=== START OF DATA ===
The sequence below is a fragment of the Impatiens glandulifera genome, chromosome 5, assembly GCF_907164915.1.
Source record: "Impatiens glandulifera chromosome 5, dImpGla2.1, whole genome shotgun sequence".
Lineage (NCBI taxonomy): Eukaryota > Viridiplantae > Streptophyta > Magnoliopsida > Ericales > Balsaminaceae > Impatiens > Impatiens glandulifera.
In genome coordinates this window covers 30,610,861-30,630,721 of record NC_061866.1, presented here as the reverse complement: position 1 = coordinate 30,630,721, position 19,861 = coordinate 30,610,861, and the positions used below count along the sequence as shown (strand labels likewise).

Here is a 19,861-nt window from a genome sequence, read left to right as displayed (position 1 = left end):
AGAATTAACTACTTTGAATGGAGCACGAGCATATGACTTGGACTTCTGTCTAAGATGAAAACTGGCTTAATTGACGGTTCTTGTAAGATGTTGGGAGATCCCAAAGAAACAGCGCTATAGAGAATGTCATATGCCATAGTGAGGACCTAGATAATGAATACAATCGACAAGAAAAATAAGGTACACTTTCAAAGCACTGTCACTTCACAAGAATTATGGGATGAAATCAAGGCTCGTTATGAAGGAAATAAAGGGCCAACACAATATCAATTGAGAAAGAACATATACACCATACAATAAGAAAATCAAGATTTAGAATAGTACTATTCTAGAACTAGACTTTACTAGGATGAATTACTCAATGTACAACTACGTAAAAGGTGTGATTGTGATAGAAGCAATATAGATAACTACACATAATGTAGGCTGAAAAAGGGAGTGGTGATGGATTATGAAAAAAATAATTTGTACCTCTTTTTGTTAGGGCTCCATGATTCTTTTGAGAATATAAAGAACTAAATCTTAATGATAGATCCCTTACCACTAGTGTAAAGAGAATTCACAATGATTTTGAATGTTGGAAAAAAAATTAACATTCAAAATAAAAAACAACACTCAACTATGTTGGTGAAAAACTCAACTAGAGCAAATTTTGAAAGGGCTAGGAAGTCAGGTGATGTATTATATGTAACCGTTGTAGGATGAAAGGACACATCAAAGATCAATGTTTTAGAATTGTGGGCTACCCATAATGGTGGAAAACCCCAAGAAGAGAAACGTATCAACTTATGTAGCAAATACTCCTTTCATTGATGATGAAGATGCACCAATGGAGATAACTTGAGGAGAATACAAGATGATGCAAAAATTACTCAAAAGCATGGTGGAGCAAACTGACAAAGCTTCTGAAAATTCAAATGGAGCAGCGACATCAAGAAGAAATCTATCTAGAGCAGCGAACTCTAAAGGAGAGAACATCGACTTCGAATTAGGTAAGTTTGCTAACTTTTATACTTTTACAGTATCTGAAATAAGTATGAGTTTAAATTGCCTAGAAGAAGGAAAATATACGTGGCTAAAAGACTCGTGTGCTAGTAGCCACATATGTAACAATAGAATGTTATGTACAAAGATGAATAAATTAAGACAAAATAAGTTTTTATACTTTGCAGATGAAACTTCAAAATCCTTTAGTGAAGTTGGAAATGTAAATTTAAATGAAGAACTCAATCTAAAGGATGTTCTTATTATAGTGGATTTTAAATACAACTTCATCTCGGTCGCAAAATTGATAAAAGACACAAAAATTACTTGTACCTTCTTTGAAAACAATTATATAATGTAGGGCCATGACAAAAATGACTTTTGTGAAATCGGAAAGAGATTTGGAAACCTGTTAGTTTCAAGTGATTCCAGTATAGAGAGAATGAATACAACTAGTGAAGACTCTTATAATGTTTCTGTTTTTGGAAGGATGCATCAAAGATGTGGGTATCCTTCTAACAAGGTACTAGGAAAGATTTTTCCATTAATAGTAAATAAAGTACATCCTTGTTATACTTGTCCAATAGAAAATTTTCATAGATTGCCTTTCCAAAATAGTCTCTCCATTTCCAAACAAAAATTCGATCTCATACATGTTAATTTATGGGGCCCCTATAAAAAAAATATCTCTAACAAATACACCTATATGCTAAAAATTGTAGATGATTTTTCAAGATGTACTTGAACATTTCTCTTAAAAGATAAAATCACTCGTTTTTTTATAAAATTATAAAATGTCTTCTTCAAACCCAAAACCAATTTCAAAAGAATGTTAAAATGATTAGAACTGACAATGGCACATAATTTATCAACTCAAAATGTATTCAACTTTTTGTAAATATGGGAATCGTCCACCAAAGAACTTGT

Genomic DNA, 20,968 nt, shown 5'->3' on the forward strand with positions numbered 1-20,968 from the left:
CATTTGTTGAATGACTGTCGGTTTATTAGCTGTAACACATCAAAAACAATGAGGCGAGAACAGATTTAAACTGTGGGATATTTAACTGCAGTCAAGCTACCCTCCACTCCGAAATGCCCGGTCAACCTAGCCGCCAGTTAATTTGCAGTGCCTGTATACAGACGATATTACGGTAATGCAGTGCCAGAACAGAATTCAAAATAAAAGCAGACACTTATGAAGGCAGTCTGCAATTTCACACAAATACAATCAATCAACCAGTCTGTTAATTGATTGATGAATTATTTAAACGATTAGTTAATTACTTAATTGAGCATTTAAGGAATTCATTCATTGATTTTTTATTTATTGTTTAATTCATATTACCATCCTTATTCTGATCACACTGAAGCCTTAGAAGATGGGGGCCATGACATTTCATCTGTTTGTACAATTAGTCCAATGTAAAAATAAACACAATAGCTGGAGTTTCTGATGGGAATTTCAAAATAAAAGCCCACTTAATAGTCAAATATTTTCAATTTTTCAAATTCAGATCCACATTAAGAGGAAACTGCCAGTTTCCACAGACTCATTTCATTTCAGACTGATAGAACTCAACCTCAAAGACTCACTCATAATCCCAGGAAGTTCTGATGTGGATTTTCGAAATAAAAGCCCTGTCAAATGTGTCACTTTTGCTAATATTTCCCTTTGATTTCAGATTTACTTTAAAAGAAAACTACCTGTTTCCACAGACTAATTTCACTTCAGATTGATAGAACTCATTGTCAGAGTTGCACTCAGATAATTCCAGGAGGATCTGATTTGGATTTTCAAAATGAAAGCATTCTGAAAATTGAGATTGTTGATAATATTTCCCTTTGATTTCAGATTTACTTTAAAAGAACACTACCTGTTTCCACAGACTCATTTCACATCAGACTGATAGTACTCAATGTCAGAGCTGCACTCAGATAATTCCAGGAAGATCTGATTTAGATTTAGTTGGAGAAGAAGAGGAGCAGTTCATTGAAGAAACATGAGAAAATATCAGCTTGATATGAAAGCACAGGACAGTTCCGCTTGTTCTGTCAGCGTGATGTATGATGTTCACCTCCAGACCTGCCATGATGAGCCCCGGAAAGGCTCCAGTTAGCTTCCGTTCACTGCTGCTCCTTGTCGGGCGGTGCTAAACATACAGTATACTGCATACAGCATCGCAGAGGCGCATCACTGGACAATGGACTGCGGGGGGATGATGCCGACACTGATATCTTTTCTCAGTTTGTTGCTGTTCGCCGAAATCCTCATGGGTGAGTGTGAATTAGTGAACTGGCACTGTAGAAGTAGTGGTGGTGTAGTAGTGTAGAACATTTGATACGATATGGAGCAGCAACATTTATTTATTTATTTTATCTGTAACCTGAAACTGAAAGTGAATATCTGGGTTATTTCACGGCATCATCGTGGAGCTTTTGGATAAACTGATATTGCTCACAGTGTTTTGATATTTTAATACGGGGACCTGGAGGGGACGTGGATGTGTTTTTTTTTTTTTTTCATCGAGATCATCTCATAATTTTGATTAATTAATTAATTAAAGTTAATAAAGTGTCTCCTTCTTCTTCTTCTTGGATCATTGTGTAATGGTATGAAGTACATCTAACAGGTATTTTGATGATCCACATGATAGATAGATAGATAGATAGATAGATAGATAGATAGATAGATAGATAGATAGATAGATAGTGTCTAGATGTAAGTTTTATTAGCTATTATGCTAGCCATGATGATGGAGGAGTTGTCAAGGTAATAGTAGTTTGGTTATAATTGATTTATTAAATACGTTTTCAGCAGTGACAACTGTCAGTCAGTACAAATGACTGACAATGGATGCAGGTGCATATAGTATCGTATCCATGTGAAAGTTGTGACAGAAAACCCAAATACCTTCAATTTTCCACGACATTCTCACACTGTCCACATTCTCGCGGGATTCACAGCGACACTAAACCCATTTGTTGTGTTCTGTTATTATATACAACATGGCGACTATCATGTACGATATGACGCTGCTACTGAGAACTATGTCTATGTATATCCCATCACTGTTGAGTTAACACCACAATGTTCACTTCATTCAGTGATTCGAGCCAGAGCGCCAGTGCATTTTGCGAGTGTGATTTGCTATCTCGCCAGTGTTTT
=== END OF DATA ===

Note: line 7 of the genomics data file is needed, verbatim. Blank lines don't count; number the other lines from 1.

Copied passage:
Genomic DNA, 20,968 nt, shown 5'->3' on the forward strand with positions numbered 1-20,968 from the left: